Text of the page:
$323.5 million bank fraud's unraveling cuts a wide swath Story unfolds: Despite the millions involved, the loan scheme was relatively simple and its victims went along easily.

April 22, 1996|By Bill Atkinson and Gary Cohn | Bill Atkinson and Gary Cohn,SUN STAFF

Everything was collapsing around him, and Robert Merrick knew it.

"We have a major problem," Mr. Merrick, senior credit manager of Signet Banking Corp., advised his hushed colleagues in the bank's Richmond, Va., headquarters. "The Nelco deal is a fraud."

The prospect of bank fraud on such a huge scale was so devastating that some chose not to believe him -- holding out faint hope that everything would still work out.

But those hopes evaporated 24 hours later, on Tuesday, March 19, as details of one of the largest frauds in U.S. banking history began to unfold.

The scheme went undetected for two years. By the time it was exposed, seven banks from the United States, Canada, Japan and Austria were left holding the bag for $323.5 million. A highly respected computer company was pushed into bankruptcy. An embarrassed Signet Bank, whose roots in Baltimore date back two centuries, faced a multimillion dollar lawsuit. And two people -- Edward J. Reiners of New York and Jody Bachiman of New Jersey -- were arrested on federal bank fraud charges.

The FBI's investigation continues and indictments are expected soon.

Unanswered, though, is how could so many be duped for so long?

A reconstruction of the case by The Sun shows that the scheme worked because despite the millions involved it was actually relatively simple and the victims went along easily.

Details of the case come from interviews with more than three dozen people, including federal authorities, bankers, neighbors and business associates of Mr. Reiners, and an examination of FBI affidavits and other documents filed in federal courts in Alexandria, Va., Richmond and White Plains, N.Y.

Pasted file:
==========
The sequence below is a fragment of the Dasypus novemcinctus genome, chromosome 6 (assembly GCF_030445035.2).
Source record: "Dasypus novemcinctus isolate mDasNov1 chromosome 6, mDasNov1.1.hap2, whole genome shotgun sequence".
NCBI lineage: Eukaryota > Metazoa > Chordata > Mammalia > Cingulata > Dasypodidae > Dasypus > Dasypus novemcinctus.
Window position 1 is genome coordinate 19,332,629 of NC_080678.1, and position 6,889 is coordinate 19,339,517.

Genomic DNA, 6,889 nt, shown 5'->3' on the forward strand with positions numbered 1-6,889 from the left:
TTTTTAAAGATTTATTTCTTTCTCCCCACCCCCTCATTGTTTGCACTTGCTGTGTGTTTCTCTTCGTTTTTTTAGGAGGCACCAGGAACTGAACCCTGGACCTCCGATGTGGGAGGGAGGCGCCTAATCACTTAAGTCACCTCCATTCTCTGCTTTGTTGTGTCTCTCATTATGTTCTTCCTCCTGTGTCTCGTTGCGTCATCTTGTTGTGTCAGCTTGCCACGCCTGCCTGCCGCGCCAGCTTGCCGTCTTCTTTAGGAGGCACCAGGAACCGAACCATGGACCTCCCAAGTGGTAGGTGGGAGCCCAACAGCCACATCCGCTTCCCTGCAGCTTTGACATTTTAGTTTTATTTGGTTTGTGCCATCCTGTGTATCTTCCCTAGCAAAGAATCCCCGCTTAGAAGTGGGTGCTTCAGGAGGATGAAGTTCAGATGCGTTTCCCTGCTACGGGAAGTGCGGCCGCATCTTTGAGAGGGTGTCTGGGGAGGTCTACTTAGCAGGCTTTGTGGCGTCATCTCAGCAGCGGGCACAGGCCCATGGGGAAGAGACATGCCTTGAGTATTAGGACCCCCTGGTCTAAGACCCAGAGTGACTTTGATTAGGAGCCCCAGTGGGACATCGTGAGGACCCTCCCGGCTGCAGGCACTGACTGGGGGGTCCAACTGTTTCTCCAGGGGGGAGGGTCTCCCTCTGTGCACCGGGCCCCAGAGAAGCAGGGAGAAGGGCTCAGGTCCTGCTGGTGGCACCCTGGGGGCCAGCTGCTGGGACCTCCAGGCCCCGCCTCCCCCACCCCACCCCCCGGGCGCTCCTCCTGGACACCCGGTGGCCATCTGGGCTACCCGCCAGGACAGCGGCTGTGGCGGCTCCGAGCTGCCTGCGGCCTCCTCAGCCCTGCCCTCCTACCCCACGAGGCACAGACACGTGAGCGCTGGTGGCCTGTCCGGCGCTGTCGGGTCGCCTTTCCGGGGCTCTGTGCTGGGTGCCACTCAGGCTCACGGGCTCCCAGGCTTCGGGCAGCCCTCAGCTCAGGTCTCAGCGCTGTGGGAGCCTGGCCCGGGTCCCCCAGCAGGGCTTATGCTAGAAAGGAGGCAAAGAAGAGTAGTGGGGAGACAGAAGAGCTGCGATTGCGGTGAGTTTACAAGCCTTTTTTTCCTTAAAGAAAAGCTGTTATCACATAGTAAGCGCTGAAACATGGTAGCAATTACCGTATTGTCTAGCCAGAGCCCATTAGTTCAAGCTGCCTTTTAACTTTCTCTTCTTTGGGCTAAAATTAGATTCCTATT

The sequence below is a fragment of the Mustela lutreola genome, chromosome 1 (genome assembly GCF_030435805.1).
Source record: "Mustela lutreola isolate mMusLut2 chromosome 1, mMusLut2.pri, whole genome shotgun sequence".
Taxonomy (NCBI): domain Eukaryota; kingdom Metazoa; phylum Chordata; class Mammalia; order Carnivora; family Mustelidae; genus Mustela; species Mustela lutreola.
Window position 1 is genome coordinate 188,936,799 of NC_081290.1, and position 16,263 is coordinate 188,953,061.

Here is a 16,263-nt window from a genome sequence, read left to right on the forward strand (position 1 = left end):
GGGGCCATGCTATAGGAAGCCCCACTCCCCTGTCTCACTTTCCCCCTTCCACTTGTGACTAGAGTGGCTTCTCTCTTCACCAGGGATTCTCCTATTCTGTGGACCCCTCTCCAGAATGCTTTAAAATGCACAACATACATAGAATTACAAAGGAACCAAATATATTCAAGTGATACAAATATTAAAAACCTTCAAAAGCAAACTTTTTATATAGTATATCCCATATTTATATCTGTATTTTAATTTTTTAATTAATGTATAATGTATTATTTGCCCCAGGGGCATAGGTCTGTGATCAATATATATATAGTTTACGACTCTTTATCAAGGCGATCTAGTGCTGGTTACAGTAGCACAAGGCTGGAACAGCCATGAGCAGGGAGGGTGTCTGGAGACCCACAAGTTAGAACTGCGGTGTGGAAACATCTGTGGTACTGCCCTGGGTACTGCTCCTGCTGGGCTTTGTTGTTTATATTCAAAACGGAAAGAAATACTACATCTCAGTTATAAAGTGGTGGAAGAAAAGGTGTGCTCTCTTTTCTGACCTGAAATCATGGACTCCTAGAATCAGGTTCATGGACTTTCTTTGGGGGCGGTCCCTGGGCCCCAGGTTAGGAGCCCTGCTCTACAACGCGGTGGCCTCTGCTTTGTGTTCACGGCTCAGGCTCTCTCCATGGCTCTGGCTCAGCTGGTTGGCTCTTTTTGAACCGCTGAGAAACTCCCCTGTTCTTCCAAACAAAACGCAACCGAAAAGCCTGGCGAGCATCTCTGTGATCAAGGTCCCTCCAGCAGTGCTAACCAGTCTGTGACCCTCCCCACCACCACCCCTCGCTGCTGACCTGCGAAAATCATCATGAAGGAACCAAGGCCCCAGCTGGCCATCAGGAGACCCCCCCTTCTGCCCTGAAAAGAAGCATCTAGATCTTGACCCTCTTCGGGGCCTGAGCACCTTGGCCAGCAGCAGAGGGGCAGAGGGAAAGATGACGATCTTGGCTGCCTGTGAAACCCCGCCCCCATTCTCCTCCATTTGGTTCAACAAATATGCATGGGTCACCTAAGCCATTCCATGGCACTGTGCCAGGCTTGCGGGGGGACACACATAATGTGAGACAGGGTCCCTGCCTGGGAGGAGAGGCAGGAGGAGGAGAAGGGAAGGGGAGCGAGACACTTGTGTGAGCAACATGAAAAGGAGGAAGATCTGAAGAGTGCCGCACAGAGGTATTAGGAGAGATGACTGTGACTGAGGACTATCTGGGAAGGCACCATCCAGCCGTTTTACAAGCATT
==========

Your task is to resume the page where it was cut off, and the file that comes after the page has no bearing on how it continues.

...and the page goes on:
What emerges is a story of fraud of huge proportions aided by those entrusted with safeguarding the banks' money who:

Failed to make even rudimentary checks on Mr. Reiners before lending him millions of dollars.

Ignored obvious warning signs of trouble, including Mr. Reiners' extraordinary caution that his employer would disavow any knowledge of a secret program that the loans would finance.

Feared offending Philip Morris Cos. Inc., a Fortune 100 company with immense influence in Richmond.

Were lured by the prospect of huge payoffs, especially for Signet, which knew it could become one of the region's big players in loan syndications.

"These people come out of the woodwork and con the drawers off the banks," Bill Gearin, chief of Financial Security Consulting Services and the former director of security for Shawmut

National Bank, would later observe.

Project Star

The mastermind of the scheme, the FBI says, was Edward Reiners, who worked for Philip Morris for 20 years before leaving the company in 1992.

It began in late 1993 when Mr. Reiners was ushered into the tightly secured second-floor executive offices of Nelco Ltd., a computer leasing company on the outskirts of downtown Richmond.

Richard A. Nelson, Nelco's president and chief executive officer, was pleased to once again see Mr. Reiners, whom he believed still to be an executive with the tobacco giant, and greeted him with a firm handshake.

The two men had known each other for the past decade while Mr. Reiners helped arrange the purchasing and leasing of computer equipment for Philip Morris.

After exchanging the customary pleasantries, Mr. Reiners got to the point of his visit.

Philip Morris, he revealed, had a top-secret program -- code name Project Star -- that would involve millions of dollars in computer equipment.

He explained that the company wanted Mr. Nelson to go to the banks and help arrange financing. It made sense because Nelco had an excellent reputation with the largest banks in Richmond and had done business with Mr. Reiners and Philip Morris for years.

Mr. Reiners presented a document from Philip Morris, signed by the company's assistant corporate secretary, authorizing him to conduct business for the company until Dec. 31, 2003. The corporate seal was affixed to the instrument.

Mr. Nelson was eager to help. He had started Nelco in 1979 in his basement and seen it blossom into a company with sales of almost $100 million a year. But this new deal would not only

provide Nelco with a cash payment of up to 2 percent of the size of the loan for the computers, but more importantly would offer a large profit later by selling the computer equipment when Philip Morris was through with it.

F: Mr. Reiners smiled. Everything was working as planned.


Mr. Reiners' ability to talk people into following him didn't surprise his associates.

They describe the 51-year-old New Yorker as a smooth talker, with a trim 6-foot frame and light brown, slightly graying hair. His preferred dress is casual slacks and button-down shirts. He came off as a wheeler-dealer -- dashing from one meeting to another in a 1994 red Jaguar, flashing business cards listing himself as an executive of at least four different companies and boasting about the latest big deal he was about to complete.

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